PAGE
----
- Types of test
- Relevance to the selection criteria
- Assessing test results
- Preparing for, and carrying out, tests
- Making the selection decision
Selection tests that help assess a candidate’s ability to perform specific tasks are often called ‘work sample’ tests. These types of tests aim to replicate actual job tasks or situations to assess if the candidate has the skills, experience or qualifications to carry out the work. Certain types of skills (such as IT skills) can be more readily measured by tests than by interview. Work-samples tests can also give candidates an idea of what they may be required to do in the job.
Types of test
Possible work-sample tests include:
- Prioritisation or ‘in-tray’ exercises which ask candidates to prioritise a list of tasks (which would be actual/similar tasks required for the post) and explain why they would carryout tasks in a specific order
- Drafting a report, letter, memo or briefing.
- Correcting a document to check proof-reading and attention to detail
- Computer based tests – which could range from technical tests for IT staff to tests for administrative staff in using specific computer packages required by the role
- Typing test or audio-typing tests
- Numerical tests
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Relevance to the selection criteria
Tests must only be used if they actually measure abilities or skills that are relevant to the actual job and selection criteria. If you are considering using a selection test, you will need to analysis the job tasks and criteria to determine what will be appropriate for a selection test, possibly in consultation with colleagues or the former post-holder.
Tests should normally be validated before being used in the selection process. A key method of validation is to ask a colleague (preferably someone who has carried out the role) to carryout the test under the conditions that candidates will have to perform under. Assessing their results and obtaining feedback from them, will help you to determine the validity of the test.
Sometimes candidates may be given a time-limit to complete the task, depending on the circumstances and whether this related to the selection-criteria for the role. Any time-limit must be reasonable and should normally be validated.
Validation will also help ensure that tests do not discriminate against one particular group and ensure that the test is relevant to the selection criteria and role. Under the Disability Discrimination Act 1995, the School is required to ensure that tests do not disadvantage any disabled person and make reasonable adjustments to accommodate the needs of disabled candidates during the selection process.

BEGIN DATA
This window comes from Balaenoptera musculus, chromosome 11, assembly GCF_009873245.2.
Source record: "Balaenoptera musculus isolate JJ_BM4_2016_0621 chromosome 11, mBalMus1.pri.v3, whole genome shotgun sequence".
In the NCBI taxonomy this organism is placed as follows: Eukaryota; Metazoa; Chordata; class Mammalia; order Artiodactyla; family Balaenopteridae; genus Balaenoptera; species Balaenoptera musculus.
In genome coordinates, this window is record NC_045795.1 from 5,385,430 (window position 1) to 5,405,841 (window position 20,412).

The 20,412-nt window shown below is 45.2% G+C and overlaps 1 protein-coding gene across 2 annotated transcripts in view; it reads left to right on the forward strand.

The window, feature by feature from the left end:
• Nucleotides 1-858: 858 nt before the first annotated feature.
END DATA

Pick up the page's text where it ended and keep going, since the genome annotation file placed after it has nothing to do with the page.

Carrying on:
Examples of reasonable adjustments could include allowing additional test time, letting a reader or scribe assist the candidate with the test. Adjustments may also need to be made for candidates for whom English is not a first language.
Assessing test results
It is important that the results of tests can be fairly and objectively measured. You should determine how the tests will be scored or assessed in advance. Whilst some tests may have ‘right’ or ‘wrong’ answers (such as numerical tests), other tests such as producing a letter may need to be assessed against how well the candidate has followed the instructions, whether key information is included, the style and presentation of the letter etc. If the test results, cannot be easily and consistently measured, the test may be unfair and invalid. You will also need to consider how the test results will be considered or weighted with interview outcomes when making the selection decision. Using a scoring system for both interview and test results can help facilitate this.
Preparing for, and carrying out, tests
When using tests, you will need to ensure that all candidates are given clear instructions and the same equipment (pens, paper, calculator, PC, floppy disk) and conditions to carryout the test. If possible, book a quiet office or room for the test. Candidates will need to be supervised and the supervisor will need to ensure that candidates receive the same instructions, are given the same time (if applicable) and that test answers are collected. When carrying out computer-based tests, you will need to make arrangements to ensure that candidates cannot access previous candidates’ test responses or confidential data.
You will need to consider what information the candidates should be given in advance about the test. This should include the type of test (i.e. typing, written exercise etc), timescales etc. For some times of test, you may want candidates to prepare information or know the test topic in advance; interview invitations could ask candidates to write a management briefing on a specific topic or to prepare a presentation or lesson plan. You should include any details of the test to be given to candidates on the R6 form : Interview Arrangements form for Academic (Teaching and Research) vacancies, or R7 Interview Arrangements Form for Support Staff, Research-only and Teaching-only vacancies.
Making the selection decision
Test results and scores will need to be fed back to the Interview Selection Panel for consideration when making the selection decision. Finally, candidate’s tests, scores, notes or associated documents should be returned to the HR Directorate for storage with other recruitment documents.